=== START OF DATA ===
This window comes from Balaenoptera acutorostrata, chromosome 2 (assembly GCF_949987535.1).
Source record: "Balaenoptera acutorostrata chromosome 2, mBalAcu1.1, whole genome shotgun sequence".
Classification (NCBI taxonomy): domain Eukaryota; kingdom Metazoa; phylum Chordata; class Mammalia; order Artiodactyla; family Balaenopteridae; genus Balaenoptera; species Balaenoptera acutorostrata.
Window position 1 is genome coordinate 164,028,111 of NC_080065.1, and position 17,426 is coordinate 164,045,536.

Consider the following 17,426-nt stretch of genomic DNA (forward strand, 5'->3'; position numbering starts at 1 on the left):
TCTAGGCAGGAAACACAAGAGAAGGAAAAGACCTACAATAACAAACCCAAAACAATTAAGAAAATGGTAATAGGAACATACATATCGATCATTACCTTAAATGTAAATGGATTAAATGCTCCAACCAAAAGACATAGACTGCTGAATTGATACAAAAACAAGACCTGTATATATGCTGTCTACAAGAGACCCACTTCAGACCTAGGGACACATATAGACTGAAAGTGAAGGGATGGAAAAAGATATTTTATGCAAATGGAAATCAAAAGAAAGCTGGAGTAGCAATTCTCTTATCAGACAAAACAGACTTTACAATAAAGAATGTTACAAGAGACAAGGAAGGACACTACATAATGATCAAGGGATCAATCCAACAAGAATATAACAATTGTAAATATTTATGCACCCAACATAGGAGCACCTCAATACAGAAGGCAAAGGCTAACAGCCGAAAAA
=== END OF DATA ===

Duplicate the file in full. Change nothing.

This window comes from Balaenoptera acutorostrata, chromosome 2 (assembly GCF_949987535.1).
Source record: "Balaenoptera acutorostrata chromosome 2, mBalAcu1.1, whole genome shotgun sequence".
Classification (NCBI taxonomy): domain Eukaryota; kingdom Metazoa; phylum Chordata; class Mammalia; order Artiodactyla; family Balaenopteridae; genus Balaenoptera; species Balaenoptera acutorostrata.
Window position 1 is genome coordinate 164,028,111 of NC_080065.1, and position 17,426 is coordinate 164,045,536.

Consider the following 17,426-nt stretch of genomic DNA (forward strand, 5'->3'; position numbering starts at 1 on the left):
TCTAGGCAGGAAACACAAGAGAAGGAAAAGACCTACAATAACAAACCCAAAACAATTAAGAAAATGGTAATAGGAACATACATATCGATCATTACCTTAAATGTAAATGGATTAAATGCTCCAACCAAAAGACATAGACTGCTGAATTGATACAAAAACAAGACCTGTATATATGCTGTCTACAAGAGACCCACTTCAGACCTAGGGACACATATAGACTGAAAGTGAAGGGATGGAAAAAGATATTTTATGCAAATGGAAATCAAAAGAAAGCTGGAGTAGCAATTCTCTTATCAGACAAAACAGACTTTACAATAAAGAATGTTACAAGAGACAAGGAAGGACACTACATAATGATCAAGGGATCAATCCAACAAGAATATAACAATTGTAAATATTTATGCACCCAACATAGGAGCACCTCAATACAGAAGGCAAAGGCTAACAGCCGAAAAA